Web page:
Trader Joe's lawsuit will get its day in court
The founder of Vancouver-based Pirate Joe’s is turning to the internet to raise money to defend himself against a lawsuit by Trader Joe’s for buying and reselling the popular U.S. retailer’s products at his store. The case will go to trial in November.
Mike Hallatt, owner of Pirate Joe’s, is accepting donations on the fundraising platform, Crowd Justice, citing that “Trader Joe’s is trying to force my small grocery store to close its doors by suing us in U.S. Federal District Court — despite the fact that we have done absolutely nothing wrong.”
Last summer a U.S. federal appeals court determined that Washington State has the authority to hear a trademark lawsuit by Trader Joe's against Pirate Joe's for reselling the Monrovia, Calif.-based Trader Joe's products purchased in Washington. The U.S. Federal District Court initially dismissed Trader Joe's violation claims as the violation occurred in Canada, where no Trader Joe's stores exist.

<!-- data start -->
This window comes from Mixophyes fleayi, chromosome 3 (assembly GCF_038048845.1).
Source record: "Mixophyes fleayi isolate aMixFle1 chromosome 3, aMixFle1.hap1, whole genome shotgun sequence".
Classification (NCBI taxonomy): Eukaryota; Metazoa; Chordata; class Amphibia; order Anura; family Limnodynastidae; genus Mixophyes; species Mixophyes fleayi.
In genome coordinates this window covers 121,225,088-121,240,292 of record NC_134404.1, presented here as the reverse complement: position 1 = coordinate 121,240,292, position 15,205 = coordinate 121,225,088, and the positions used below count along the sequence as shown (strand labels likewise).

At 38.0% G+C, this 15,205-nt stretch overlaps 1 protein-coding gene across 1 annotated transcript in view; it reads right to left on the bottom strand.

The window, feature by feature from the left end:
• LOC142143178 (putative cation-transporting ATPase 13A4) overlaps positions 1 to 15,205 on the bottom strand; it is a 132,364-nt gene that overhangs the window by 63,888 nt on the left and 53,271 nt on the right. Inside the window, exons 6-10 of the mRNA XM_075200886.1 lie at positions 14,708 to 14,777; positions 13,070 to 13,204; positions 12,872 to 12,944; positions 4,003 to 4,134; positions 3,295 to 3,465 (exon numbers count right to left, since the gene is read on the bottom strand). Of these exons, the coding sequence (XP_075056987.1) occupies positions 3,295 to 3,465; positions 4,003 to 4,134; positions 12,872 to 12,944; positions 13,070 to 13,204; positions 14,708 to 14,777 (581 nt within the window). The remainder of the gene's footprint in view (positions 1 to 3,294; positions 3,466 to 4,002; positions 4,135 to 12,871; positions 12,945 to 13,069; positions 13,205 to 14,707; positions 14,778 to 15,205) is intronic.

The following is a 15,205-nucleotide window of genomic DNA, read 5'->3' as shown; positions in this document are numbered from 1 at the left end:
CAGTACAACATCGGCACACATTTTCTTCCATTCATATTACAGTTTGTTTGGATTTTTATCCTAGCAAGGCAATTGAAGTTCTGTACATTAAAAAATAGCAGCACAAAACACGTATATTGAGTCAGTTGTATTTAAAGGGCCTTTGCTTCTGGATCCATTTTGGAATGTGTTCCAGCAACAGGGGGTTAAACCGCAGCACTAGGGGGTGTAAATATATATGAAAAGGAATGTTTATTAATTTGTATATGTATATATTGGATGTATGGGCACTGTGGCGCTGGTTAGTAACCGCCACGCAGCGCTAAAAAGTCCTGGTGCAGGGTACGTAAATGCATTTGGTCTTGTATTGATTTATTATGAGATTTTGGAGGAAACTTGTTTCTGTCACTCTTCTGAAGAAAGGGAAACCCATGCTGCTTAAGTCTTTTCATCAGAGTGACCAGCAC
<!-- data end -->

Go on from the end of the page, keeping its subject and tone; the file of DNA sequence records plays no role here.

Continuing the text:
The Ninth U.S. Circuit Court of Appeals overturned the district court's decision to dismiss Trader Joe's federal trademark claims against Pirate Joe's, ruling Hallatt could devalue the American-held trademark with the knockoff branding and online merchandising.
“This case could have enormous implications for entrepreneurs everywhere – we're defending the right for people and businesses to re-sell products they have lawfully purchased. If we lose, it may impact you in a big way,” Hallatt said on Crowd Justice.
According to Progressive Grocer, Store Brands’ sister publication, the initial case opened in October 2011, when workers at a Trader Joe's in Bellingham, Wash., noticed Hallatt purchasing products in excess, often returning several times a week. He claimed he was purchasing the products to distribute them in Canada through his store.
For more on the story, see “Rebel Canadian grocer Pirate Joe's prepares for Trader Joe's court battle” at The Guardian.